We previously reported on the case of Natural Dairy (NZ) Holdings (FSD 186 of 2016) (NSJ) in relation to substitution of the petitioner and on the matter as to costs.
The Grand Court recently released another unreported judgment amending the powers of the joint provisional liquidators’ (JPLs) and granting them full powers. Harneys persuaded the Court that in order for the JPLs to carry out the tasks for which they were appointed (investigating possible mismanagement and misconduct by the management and to prepare and proceed with a resumption proposal – the JPL Tasks), the JPLs needed full and unfettered powers over all the assets of the Company and “the retention of residual powers by the Company’s directors was seriously unhelpful and damaging to the ability of the JPLs to perform their functions and also has resulted in confusion, complications, additional work and unnecessary delays and costs.”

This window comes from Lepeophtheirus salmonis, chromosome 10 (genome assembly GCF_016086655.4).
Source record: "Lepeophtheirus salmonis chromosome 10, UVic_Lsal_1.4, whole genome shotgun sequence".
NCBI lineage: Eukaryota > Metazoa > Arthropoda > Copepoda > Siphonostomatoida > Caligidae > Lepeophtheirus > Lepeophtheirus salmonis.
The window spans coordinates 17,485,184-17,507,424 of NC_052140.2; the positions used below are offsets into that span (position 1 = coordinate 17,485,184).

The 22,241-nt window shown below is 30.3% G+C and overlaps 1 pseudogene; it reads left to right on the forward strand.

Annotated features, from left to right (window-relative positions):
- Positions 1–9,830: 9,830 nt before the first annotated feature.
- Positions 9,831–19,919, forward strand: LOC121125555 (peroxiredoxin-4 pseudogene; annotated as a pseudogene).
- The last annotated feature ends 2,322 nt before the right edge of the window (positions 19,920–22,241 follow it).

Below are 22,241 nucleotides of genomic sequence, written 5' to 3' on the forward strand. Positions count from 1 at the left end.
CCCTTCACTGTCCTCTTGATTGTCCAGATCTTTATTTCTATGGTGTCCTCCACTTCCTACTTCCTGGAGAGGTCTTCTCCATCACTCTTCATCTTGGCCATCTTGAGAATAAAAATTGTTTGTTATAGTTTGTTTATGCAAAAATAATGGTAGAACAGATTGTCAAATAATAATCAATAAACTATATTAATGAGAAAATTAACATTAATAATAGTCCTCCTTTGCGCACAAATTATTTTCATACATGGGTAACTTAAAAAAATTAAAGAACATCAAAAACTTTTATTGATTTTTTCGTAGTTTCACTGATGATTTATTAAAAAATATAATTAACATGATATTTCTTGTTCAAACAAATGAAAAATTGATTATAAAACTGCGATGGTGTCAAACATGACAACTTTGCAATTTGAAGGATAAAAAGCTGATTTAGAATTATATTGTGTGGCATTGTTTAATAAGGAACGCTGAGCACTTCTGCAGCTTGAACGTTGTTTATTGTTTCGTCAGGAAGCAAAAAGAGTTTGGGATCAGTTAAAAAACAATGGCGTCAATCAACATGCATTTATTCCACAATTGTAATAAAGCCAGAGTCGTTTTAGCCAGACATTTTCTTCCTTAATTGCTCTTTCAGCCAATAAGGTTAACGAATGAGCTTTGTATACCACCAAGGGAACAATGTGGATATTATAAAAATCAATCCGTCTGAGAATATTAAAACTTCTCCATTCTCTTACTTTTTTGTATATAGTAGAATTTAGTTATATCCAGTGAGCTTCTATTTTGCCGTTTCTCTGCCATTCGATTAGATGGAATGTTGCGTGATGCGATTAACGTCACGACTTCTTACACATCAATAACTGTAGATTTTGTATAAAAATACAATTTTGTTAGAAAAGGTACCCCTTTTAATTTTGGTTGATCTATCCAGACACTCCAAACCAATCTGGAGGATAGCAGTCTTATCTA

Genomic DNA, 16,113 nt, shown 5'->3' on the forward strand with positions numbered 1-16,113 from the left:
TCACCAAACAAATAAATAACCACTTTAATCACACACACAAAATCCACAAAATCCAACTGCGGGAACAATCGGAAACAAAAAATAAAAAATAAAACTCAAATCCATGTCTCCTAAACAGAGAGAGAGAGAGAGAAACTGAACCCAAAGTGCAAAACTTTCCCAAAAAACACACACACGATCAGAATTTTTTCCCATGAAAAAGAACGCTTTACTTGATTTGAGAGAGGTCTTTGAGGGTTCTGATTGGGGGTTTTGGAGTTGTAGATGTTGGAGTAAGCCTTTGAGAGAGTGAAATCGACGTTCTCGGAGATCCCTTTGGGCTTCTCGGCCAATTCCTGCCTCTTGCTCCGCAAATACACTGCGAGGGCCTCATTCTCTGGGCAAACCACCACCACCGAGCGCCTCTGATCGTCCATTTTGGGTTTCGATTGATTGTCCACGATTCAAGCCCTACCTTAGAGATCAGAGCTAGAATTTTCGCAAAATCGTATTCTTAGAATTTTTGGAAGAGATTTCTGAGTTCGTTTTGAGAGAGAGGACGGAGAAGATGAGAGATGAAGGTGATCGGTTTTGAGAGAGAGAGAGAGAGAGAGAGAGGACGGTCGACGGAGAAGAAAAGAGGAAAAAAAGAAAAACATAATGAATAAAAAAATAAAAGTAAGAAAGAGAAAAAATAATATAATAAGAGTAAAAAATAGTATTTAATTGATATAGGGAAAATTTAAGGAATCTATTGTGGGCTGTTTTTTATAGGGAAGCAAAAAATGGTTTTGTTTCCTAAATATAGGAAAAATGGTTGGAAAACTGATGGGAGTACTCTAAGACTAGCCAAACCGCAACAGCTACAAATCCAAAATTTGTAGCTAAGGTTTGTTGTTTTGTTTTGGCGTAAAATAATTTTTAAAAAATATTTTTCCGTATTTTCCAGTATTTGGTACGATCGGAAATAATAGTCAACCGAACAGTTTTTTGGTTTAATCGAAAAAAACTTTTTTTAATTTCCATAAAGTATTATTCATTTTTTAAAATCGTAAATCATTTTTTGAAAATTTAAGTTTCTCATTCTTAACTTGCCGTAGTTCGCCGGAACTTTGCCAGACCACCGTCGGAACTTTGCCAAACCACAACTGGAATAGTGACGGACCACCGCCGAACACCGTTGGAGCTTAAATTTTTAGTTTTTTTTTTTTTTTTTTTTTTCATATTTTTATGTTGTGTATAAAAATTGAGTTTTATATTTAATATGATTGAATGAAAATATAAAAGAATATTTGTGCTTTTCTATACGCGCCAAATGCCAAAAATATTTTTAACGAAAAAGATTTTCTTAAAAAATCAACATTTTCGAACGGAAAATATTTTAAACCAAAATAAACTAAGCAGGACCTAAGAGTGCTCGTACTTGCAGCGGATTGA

In reaching his decision, Justice Segal observed that “once the statutory pre-conditions for the appointment of provisional liquidators are established the Court has a discretion to grant the provisional liquidators such powers as the Court considers necessary and appropriate to prevent such dissipation, misuse, mismanagement and misconduct and to ensure that the Company’s assets are properly protected pending the hearing of the winding-up petition”. Justice Segal saw no reason why the precise extent of the powers could not be adjusted and extended to respond to particular problems and needs identified by the provisional liquidators and the changing circumstances, which illustrates again that the Cayman Islands provisional liquidator is a powerful and flexible tool in the rehabilitation of Cayman companies.